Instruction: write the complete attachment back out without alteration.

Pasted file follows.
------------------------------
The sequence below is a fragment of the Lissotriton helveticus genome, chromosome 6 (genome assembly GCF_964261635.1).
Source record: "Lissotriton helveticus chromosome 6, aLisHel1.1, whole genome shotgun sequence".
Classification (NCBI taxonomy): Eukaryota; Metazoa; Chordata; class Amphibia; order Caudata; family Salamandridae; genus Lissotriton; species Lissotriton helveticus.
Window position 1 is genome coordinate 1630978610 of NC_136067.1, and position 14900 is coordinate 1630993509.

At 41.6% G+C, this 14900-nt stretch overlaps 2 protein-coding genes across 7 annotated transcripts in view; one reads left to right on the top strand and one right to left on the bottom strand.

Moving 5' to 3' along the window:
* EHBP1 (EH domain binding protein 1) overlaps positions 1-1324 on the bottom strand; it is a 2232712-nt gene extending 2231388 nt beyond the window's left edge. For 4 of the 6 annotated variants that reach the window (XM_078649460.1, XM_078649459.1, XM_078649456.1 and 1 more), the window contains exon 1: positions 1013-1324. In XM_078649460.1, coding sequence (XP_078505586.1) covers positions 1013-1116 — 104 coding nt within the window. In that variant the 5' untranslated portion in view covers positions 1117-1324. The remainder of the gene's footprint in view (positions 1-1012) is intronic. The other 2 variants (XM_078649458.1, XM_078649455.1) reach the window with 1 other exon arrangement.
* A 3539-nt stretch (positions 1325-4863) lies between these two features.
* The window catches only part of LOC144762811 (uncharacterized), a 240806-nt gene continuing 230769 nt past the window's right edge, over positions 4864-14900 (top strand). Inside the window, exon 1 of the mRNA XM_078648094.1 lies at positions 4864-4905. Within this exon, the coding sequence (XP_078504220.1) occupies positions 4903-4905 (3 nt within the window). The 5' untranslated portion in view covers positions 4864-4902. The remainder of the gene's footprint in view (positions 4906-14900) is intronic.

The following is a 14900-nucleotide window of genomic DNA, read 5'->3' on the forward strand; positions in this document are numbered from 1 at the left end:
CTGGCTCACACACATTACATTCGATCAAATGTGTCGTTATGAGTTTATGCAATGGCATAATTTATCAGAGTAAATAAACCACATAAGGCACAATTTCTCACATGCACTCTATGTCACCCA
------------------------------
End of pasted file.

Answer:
The sequence below is a fragment of the Lissotriton helveticus genome, chromosome 6 (genome assembly GCF_964261635.1).
Source record: "Lissotriton helveticus chromosome 6, aLisHel1.1, whole genome shotgun sequence".
Classification (NCBI taxonomy): Eukaryota; Metazoa; Chordata; class Amphibia; order Caudata; family Salamandridae; genus Lissotriton; species Lissotriton helveticus.
Window position 1 is genome coordinate 1630978610 of NC_136067.1, and position 14900 is coordinate 1630993509.

At 41.6% G+C, this 14900-nt stretch overlaps 2 protein-coding genes across 7 annotated transcripts in view; one reads left to right on the top strand and one right to left on the bottom strand.

Moving 5' to 3' along the window:
* EHBP1 (EH domain binding protein 1) overlaps positions 1-1324 on the bottom strand; it is a 2232712-nt gene extending 2231388 nt beyond the window's left edge. For 4 of the 6 annotated variants that reach the window (XM_078649460.1, XM_078649459.1, XM_078649456.1 and 1 more), the window contains exon 1: positions 1013-1324. In XM_078649460.1, coding sequence (XP_078505586.1) covers positions 1013-1116 — 104 coding nt within the window. In that variant the 5' untranslated portion in view covers positions 1117-1324. The remainder of the gene's footprint in view (positions 1-1012) is intronic. The other 2 variants (XM_078649458.1, XM_078649455.1) reach the window with 1 other exon arrangement.
* A 3539-nt stretch (positions 1325-4863) lies between these two features.
* The window catches only part of LOC144762811 (uncharacterized), a 240806-nt gene continuing 230769 nt past the window's right edge, over positions 4864-14900 (top strand). Inside the window, exon 1 of the mRNA XM_078648094.1 lies at positions 4864-4905. Within this exon, the coding sequence (XP_078504220.1) occupies positions 4903-4905 (3 nt within the window). The 5' untranslated portion in view covers positions 4864-4902. The remainder of the gene's footprint in view (positions 4906-14900) is intronic.

The following is a 14900-nucleotide window of genomic DNA, read 5'->3' on the forward strand; positions in this document are numbered from 1 at the left end:
CTGGCTCACACACATTACATTCGATCAAATGTGTCGTTATGAGTTTATGCAATGGCATAATTTATCAGAGTAAATAAACCACATAAGGCACAATTTCTCACATGCACTCTATGTCACCCA